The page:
Australia is heading for its first recession in nearly three decades after the economy shrunk in the January-March quarter, with a "far more severe" reading expected in the next three months as the effects of the virus shutdown bite.

The 0.3% contraction was the first quarterly drop since 2009 during the global financial crisis and came as the lockdown exacerbated the impact of a prolonged drought and massive bushfires.

And while it was smaller than the forecast 0.4% drop, finance minister Josh Frydenberg said Australia was now on track to enter its first recession since 1991 "on the basis of the advice that I have from the Treasury Department about where the June quarter is expected to be".

"The economic impact will be severe. Far more severe than what we have seen today," Mr Frydenberg said.

Authorities ordered numerous businesses shut and closed the country's international borders to stem the spread of Covid-19, costing the economy billions of dollars but achieving success in containing the virus.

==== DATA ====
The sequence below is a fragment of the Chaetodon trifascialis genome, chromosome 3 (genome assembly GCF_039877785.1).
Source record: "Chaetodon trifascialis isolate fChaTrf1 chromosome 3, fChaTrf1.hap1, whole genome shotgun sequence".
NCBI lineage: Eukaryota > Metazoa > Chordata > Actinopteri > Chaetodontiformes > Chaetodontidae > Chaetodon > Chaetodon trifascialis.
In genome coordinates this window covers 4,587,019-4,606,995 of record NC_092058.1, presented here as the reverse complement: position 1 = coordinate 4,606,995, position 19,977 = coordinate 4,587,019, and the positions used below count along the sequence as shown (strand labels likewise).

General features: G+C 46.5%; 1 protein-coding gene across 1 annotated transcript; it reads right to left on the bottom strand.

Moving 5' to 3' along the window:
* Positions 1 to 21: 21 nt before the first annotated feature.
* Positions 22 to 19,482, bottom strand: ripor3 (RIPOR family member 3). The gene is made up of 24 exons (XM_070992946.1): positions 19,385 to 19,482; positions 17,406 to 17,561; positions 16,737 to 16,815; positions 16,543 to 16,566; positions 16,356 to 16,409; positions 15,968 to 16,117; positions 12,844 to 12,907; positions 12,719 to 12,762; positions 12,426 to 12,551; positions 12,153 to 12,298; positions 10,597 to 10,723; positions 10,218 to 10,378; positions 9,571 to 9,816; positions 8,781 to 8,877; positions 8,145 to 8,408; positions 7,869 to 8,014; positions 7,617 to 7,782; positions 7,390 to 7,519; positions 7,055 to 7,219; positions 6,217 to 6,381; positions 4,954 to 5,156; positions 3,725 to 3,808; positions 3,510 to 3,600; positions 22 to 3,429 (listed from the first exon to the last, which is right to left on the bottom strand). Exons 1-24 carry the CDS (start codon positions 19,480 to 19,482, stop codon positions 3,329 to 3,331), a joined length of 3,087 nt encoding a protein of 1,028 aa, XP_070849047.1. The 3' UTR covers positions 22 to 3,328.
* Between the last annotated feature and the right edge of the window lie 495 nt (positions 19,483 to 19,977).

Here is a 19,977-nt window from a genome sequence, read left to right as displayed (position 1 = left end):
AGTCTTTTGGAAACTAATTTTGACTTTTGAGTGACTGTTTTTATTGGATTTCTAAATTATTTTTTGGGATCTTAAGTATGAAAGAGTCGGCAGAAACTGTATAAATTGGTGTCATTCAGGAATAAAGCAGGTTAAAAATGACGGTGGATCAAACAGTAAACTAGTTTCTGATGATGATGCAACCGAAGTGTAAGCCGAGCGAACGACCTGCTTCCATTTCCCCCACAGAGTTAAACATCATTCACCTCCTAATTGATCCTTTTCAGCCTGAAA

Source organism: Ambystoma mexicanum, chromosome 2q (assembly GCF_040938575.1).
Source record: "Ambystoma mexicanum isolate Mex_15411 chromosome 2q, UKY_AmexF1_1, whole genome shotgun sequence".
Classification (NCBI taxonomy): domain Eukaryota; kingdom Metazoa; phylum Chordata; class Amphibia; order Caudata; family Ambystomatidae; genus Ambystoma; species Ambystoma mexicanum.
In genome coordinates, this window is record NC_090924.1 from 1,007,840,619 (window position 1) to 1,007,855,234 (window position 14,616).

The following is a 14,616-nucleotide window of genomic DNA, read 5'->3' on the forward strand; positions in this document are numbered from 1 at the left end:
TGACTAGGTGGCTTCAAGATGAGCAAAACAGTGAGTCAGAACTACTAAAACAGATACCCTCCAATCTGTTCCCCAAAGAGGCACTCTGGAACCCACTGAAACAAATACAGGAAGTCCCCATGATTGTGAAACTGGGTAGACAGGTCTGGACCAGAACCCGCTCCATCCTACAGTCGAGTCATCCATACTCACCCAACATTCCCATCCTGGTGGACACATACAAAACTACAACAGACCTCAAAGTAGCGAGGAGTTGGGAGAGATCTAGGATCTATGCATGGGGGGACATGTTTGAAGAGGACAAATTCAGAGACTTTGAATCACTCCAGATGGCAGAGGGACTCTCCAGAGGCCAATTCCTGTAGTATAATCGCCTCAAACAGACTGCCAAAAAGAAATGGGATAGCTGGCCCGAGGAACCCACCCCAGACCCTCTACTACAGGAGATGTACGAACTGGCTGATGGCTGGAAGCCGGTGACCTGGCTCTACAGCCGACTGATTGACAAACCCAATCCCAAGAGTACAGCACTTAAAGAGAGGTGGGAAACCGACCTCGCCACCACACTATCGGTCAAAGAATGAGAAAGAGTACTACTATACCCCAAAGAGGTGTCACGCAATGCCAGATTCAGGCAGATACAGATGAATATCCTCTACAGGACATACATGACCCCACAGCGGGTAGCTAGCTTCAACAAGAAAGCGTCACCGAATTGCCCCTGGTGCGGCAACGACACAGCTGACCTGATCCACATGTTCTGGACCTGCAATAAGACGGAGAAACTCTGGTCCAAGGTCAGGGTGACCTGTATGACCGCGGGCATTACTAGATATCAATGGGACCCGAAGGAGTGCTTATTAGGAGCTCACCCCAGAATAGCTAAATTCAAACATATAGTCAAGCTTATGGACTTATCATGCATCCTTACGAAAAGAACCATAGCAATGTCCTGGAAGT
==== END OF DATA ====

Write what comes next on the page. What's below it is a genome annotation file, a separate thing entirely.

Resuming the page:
Mr Frydenberg said the negative March quarter "compared very well" to results in countries including China, France and Britain, showing the Australian economy's "remarkable resilience".

"We were on the edge of the cliff. What we were facing was an economist's version of Armageddon," he said.

"We have avoided the economic fate, and the health fate, of other nations because of the measures that we have taken as a nation."

Australia has recorded about 7,200 cases and 102 deaths from coronavirus, with many regions now regularly reporting zero new daily cases.

Back where it all began in Wuhan, the Chinese city where the virus first emerged in December, officials touted another success after finding only 300 positive cases after testing nearly 10 million people over the past two weeks.

"These numbers show that Wuhan is now the safest city," said Feng Zijian, deputy director of China's national Center for Disease Control and Prevention.